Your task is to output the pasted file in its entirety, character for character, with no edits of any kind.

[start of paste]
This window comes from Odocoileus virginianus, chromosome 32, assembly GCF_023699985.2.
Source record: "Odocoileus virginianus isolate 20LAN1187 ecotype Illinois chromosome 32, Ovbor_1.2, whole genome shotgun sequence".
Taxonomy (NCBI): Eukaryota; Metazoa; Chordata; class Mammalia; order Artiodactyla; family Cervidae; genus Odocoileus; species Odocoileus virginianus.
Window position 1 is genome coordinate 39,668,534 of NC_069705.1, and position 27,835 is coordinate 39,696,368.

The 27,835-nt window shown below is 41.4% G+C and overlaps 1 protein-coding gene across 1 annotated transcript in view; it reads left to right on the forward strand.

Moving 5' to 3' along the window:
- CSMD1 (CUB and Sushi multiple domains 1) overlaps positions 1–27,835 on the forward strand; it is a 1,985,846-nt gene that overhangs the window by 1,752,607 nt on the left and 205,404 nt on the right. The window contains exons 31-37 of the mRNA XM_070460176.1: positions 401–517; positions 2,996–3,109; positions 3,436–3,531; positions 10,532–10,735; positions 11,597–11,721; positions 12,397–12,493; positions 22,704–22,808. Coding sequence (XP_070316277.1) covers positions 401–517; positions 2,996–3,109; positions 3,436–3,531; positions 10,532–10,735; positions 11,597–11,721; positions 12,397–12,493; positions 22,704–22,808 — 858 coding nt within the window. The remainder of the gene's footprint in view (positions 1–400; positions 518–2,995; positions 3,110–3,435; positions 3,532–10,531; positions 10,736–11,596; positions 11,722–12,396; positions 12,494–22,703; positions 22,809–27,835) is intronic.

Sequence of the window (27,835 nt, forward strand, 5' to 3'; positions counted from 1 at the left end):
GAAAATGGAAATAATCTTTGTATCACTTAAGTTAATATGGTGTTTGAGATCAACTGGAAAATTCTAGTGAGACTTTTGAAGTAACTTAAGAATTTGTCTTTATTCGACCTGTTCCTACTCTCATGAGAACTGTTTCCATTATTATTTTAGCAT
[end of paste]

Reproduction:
This window comes from Odocoileus virginianus, chromosome 32, assembly GCF_023699985.2.
Source record: "Odocoileus virginianus isolate 20LAN1187 ecotype Illinois chromosome 32, Ovbor_1.2, whole genome shotgun sequence".
Taxonomy (NCBI): Eukaryota; Metazoa; Chordata; class Mammalia; order Artiodactyla; family Cervidae; genus Odocoileus; species Odocoileus virginianus.
Window position 1 is genome coordinate 39,668,534 of NC_069705.1, and position 27,835 is coordinate 39,696,368.

The 27,835-nt window shown below is 41.4% G+C and overlaps 1 protein-coding gene across 1 annotated transcript in view; it reads left to right on the forward strand.

Moving 5' to 3' along the window:
- CSMD1 (CUB and Sushi multiple domains 1) overlaps positions 1–27,835 on the forward strand; it is a 1,985,846-nt gene that overhangs the window by 1,752,607 nt on the left and 205,404 nt on the right. The window contains exons 31-37 of the mRNA XM_070460176.1: positions 401–517; positions 2,996–3,109; positions 3,436–3,531; positions 10,532–10,735; positions 11,597–11,721; positions 12,397–12,493; positions 22,704–22,808. Coding sequence (XP_070316277.1) covers positions 401–517; positions 2,996–3,109; positions 3,436–3,531; positions 10,532–10,735; positions 11,597–11,721; positions 12,397–12,493; positions 22,704–22,808 — 858 coding nt within the window. The remainder of the gene's footprint in view (positions 1–400; positions 518–2,995; positions 3,110–3,435; positions 3,532–10,531; positions 10,736–11,596; positions 11,722–12,396; positions 12,494–22,703; positions 22,809–27,835) is intronic.

Sequence of the window (27,835 nt, forward strand, 5' to 3'; positions counted from 1 at the left end):
GAAAATGGAAATAATCTTTGTATCACTTAAGTTAATATGGTGTTTGAGATCAACTGGAAAATTCTAGTGAGACTTTTGAAGTAACTTAAGAATTTGTCTTTATTCGACCTGTTCCTACTCTCATGAGAACTGTTTCCATTATTATTTTAGCAT